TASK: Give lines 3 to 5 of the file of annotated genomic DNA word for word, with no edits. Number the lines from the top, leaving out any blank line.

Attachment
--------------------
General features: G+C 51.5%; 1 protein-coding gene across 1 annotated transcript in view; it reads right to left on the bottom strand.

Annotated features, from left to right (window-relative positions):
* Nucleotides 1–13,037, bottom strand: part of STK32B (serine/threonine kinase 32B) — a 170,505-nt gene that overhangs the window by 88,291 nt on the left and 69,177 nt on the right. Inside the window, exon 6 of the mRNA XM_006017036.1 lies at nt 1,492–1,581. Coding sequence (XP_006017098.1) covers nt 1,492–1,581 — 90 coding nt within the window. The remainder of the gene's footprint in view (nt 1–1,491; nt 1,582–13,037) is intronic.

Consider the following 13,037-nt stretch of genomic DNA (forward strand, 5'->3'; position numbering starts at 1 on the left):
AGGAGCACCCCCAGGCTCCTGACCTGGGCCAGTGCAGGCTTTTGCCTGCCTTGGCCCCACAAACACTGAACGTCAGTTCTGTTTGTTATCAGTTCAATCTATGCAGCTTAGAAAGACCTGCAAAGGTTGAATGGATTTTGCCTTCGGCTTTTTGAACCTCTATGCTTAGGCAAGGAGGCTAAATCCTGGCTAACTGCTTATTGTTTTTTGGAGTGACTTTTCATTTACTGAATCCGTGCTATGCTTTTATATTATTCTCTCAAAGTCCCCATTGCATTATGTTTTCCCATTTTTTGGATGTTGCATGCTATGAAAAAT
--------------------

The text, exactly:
* Nucleotides 1–13,037, bottom strand: part of STK32B (serine/threonine kinase 32B) — a 170,505-nt gene that overhangs the window by 88,291 nt on the left and 69,177 nt on the right. Inside the window, exon 6 of the mRNA XM_006017036.1 lies at nt 1,492–1,581. Coding sequence (XP_006017098.1) covers nt 1,492–1,581 — 90 coding nt within the window. The remainder of the gene's footprint in view (nt 1–1,491; nt 1,582–13,037) is intronic.

Consider the following 13,037-nt stretch of genomic DNA (forward strand, 5'->3'; position numbering starts at 1 on the left):
AGGAGCACCCCCAGGCTCCTGACCTGGGCCAGTGCAGGCTTTTGCCTGCCTTGGCCCCACAAACACTGAACGTCAGTTCTGTTTGTTATCAGTTCAATCTATGCAGCTTAGAAAGACCTGCAAAGGTTGAATGGATTTTGCCTTCGGCTTTTTGAACCTCTATGCTTAGGCAAGGAGGCTAAATCCTGGCTAACTGCTTATTGTTTTTTGGAGTGACTTTTCATTTACTGAATCCGTGCTATGCTTTTATATTATTCTCTCAAAGTCCCCATTGCATTATGTTTTCCCATTTTTTGGATGTTGCATGCTATGAAAAAT